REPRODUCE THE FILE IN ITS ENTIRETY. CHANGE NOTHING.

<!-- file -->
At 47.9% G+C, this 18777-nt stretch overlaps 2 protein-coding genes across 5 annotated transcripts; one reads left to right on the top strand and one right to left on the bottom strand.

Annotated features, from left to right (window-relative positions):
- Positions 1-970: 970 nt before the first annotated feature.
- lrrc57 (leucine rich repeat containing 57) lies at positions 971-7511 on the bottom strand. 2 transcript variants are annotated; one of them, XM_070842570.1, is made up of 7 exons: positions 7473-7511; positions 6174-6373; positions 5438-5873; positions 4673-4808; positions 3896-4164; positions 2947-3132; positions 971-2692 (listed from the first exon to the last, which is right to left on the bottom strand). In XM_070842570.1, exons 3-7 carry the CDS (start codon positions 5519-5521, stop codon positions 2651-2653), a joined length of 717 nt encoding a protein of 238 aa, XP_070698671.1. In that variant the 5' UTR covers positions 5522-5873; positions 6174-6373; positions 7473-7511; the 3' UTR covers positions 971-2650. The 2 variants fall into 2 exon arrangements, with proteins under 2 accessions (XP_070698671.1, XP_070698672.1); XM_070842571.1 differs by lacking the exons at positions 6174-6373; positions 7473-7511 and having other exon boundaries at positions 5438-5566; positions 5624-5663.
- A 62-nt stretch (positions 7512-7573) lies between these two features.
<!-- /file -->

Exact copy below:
At 47.9% G+C, this 18777-nt stretch overlaps 2 protein-coding genes across 5 annotated transcripts; one reads left to right on the top strand and one right to left on the bottom strand.

Annotated features, from left to right (window-relative positions):
- Positions 1-970: 970 nt before the first annotated feature.
- lrrc57 (leucine rich repeat containing 57) lies at positions 971-7511 on the bottom strand. 2 transcript variants are annotated; one of them, XM_070842570.1, is made up of 7 exons: positions 7473-7511; positions 6174-6373; positions 5438-5873; positions 4673-4808; positions 3896-4164; positions 2947-3132; positions 971-2692 (listed from the first exon to the last, which is right to left on the bottom strand). In XM_070842570.1, exons 3-7 carry the CDS (start codon positions 5519-5521, stop codon positions 2651-2653), a joined length of 717 nt encoding a protein of 238 aa, XP_070698671.1. In that variant the 5' UTR covers positions 5522-5873; positions 6174-6373; positions 7473-7511; the 3' UTR covers positions 971-2650. The 2 variants fall into 2 exon arrangements, with proteins under 2 accessions (XP_070698671.1, XP_070698672.1); XM_070842571.1 differs by lacking the exons at positions 6174-6373; positions 7473-7511 and having other exon boundaries at positions 5438-5566; positions 5624-5663.
- A 62-nt stretch (positions 7512-7573) lies between these two features.